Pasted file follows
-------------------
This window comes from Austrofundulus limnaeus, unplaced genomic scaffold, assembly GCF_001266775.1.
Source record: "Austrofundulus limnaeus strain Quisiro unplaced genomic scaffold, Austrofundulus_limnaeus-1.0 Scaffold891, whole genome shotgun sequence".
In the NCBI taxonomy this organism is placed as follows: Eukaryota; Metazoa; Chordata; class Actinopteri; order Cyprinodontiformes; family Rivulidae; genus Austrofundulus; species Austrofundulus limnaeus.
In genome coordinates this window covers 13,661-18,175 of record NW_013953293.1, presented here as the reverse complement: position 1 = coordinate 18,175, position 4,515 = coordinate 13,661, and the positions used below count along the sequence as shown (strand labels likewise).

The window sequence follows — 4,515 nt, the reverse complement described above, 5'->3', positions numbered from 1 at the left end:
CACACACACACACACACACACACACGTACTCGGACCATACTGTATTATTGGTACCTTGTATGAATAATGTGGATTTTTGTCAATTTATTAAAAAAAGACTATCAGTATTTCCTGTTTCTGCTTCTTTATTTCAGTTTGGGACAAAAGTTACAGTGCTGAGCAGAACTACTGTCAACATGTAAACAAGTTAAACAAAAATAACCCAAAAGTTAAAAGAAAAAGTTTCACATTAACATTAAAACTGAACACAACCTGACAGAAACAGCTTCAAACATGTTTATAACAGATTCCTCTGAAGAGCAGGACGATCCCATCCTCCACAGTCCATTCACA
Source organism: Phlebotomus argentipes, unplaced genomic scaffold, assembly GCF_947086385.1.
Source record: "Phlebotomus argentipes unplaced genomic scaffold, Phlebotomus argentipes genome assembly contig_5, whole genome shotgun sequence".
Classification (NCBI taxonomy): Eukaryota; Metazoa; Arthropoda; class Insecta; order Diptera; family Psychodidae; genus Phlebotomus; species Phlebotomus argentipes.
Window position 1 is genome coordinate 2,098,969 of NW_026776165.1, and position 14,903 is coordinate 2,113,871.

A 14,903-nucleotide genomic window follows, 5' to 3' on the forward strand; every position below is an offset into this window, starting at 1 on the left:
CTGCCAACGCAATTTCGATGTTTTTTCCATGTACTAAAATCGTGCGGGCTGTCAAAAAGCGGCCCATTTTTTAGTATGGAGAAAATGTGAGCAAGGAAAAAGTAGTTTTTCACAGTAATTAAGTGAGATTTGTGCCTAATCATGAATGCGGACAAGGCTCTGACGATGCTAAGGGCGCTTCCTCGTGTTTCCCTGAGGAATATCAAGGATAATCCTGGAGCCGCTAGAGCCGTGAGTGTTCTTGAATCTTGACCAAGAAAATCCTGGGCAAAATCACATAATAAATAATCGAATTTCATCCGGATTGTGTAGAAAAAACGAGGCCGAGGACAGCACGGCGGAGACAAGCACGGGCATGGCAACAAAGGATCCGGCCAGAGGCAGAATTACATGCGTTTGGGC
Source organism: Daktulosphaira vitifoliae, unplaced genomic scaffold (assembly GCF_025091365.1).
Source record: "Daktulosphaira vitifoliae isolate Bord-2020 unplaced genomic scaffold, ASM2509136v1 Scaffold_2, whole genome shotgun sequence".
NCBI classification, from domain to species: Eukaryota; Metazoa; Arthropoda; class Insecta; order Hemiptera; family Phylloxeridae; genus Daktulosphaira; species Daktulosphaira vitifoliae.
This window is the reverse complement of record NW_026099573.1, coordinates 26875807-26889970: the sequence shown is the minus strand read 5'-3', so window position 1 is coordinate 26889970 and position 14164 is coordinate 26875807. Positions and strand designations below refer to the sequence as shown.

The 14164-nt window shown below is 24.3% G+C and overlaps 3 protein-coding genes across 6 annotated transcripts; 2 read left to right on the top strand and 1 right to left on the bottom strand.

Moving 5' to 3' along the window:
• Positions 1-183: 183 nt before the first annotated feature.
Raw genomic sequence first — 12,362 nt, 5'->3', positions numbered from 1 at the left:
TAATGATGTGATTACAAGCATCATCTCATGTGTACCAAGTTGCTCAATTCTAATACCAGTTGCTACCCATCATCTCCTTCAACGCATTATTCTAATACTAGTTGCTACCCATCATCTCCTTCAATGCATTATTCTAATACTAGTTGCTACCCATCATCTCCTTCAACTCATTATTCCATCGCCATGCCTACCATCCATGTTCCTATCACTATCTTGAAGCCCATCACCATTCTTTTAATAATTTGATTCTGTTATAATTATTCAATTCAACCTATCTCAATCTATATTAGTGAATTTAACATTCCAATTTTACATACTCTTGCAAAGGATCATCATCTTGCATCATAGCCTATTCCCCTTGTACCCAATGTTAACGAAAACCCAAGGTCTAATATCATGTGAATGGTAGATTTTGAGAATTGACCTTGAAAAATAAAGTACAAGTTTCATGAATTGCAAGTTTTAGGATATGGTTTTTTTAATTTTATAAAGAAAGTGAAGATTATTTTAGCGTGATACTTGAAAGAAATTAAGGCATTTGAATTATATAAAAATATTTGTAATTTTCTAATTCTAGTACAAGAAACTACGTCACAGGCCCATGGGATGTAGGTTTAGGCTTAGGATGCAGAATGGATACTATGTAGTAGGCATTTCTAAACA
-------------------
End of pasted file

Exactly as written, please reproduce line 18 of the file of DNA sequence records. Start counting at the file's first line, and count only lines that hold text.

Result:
Moving 5' to 3' along the window: